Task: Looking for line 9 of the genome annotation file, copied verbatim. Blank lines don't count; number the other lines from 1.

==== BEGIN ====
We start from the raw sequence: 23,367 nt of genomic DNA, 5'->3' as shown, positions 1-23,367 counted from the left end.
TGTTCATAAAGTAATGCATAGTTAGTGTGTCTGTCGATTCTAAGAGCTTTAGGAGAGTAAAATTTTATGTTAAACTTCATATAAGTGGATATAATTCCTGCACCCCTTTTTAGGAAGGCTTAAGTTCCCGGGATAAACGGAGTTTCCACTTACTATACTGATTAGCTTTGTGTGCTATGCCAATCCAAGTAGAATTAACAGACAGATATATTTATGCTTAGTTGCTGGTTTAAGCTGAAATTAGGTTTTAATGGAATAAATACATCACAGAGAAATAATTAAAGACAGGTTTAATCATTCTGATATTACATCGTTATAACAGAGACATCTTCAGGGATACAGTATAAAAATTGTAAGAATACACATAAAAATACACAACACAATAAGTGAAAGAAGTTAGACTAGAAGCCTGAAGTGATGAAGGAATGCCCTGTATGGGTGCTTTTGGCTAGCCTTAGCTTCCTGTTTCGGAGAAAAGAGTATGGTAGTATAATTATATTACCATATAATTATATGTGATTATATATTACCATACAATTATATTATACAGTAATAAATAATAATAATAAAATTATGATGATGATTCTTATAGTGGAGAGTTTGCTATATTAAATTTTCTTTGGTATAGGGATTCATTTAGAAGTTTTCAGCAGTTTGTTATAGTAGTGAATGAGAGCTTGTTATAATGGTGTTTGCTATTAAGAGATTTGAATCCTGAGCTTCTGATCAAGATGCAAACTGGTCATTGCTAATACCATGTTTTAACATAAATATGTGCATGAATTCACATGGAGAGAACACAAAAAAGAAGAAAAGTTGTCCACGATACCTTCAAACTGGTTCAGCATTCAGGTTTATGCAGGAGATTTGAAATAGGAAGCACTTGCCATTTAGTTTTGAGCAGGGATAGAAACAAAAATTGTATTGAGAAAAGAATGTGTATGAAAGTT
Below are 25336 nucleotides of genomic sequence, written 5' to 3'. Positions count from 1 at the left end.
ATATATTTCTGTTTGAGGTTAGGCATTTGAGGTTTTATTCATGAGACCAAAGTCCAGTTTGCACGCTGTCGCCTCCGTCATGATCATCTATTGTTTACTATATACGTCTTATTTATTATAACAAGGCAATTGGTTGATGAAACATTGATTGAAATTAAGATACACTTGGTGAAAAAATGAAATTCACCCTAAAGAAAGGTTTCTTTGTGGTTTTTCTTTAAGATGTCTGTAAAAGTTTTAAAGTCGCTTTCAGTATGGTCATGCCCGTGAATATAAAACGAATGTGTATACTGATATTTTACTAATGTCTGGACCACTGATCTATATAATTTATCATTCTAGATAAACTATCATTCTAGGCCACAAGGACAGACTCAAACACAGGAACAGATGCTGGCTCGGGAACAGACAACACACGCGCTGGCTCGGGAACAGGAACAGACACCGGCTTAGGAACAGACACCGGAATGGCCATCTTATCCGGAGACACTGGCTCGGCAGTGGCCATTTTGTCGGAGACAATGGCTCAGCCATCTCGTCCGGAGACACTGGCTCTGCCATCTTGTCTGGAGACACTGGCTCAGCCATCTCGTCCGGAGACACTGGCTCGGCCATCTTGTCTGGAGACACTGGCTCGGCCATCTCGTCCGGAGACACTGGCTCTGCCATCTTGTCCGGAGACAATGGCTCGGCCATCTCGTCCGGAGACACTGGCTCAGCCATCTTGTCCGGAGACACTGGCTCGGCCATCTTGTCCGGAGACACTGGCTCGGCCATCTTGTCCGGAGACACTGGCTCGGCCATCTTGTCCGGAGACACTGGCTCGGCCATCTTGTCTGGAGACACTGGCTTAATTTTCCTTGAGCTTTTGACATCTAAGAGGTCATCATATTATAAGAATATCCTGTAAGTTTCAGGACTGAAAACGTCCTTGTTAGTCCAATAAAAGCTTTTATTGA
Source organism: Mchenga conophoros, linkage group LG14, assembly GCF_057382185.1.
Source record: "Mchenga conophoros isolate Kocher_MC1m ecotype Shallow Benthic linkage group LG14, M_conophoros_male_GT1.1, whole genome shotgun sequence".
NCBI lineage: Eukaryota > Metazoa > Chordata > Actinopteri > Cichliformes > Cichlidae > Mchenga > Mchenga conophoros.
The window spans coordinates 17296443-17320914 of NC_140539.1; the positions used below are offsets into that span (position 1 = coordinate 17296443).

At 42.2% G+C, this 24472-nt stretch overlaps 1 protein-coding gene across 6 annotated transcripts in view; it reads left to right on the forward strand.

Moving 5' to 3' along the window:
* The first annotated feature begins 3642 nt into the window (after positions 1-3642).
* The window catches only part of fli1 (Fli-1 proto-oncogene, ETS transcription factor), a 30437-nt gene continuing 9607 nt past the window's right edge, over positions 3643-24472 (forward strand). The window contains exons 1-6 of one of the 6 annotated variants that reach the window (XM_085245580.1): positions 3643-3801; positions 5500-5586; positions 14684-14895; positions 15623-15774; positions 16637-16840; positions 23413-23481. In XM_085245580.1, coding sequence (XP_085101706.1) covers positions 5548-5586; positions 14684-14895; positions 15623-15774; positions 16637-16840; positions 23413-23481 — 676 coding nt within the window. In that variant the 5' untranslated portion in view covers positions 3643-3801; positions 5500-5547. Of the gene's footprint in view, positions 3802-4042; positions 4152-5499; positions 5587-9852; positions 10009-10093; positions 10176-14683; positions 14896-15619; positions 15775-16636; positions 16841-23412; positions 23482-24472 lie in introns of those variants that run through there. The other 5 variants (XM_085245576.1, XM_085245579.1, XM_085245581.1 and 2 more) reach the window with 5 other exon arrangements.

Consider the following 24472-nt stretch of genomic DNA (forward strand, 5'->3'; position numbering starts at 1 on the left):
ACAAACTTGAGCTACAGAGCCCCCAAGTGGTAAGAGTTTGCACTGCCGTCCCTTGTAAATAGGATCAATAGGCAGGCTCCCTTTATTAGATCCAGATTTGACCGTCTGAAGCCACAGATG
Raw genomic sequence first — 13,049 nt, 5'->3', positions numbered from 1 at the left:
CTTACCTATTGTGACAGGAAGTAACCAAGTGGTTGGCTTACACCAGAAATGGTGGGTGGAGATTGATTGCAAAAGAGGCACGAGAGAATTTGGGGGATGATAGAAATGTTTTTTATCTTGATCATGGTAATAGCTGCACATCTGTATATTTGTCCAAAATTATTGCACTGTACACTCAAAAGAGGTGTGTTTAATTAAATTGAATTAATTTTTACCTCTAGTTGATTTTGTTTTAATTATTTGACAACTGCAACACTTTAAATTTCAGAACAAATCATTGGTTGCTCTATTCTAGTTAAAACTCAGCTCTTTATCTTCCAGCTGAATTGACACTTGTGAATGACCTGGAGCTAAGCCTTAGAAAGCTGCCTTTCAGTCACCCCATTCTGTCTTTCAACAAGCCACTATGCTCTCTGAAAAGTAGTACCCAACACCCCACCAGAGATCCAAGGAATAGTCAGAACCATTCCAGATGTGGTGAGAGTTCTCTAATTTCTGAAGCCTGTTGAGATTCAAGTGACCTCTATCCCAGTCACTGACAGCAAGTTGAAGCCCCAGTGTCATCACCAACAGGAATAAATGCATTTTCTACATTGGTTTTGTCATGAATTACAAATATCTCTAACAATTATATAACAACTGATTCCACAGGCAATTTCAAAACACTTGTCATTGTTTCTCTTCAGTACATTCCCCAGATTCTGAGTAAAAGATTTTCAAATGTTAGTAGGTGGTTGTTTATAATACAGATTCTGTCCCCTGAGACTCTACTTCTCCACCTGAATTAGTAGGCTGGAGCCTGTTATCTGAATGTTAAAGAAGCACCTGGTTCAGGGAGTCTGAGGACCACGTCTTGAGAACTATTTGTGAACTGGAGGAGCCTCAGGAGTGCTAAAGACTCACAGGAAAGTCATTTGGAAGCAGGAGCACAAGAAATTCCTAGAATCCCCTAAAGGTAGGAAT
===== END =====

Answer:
At 42.2% G+C, this 24472-nt stretch overlaps 1 protein-coding gene across 6 annotated transcripts in view; it reads left to right on the forward strand.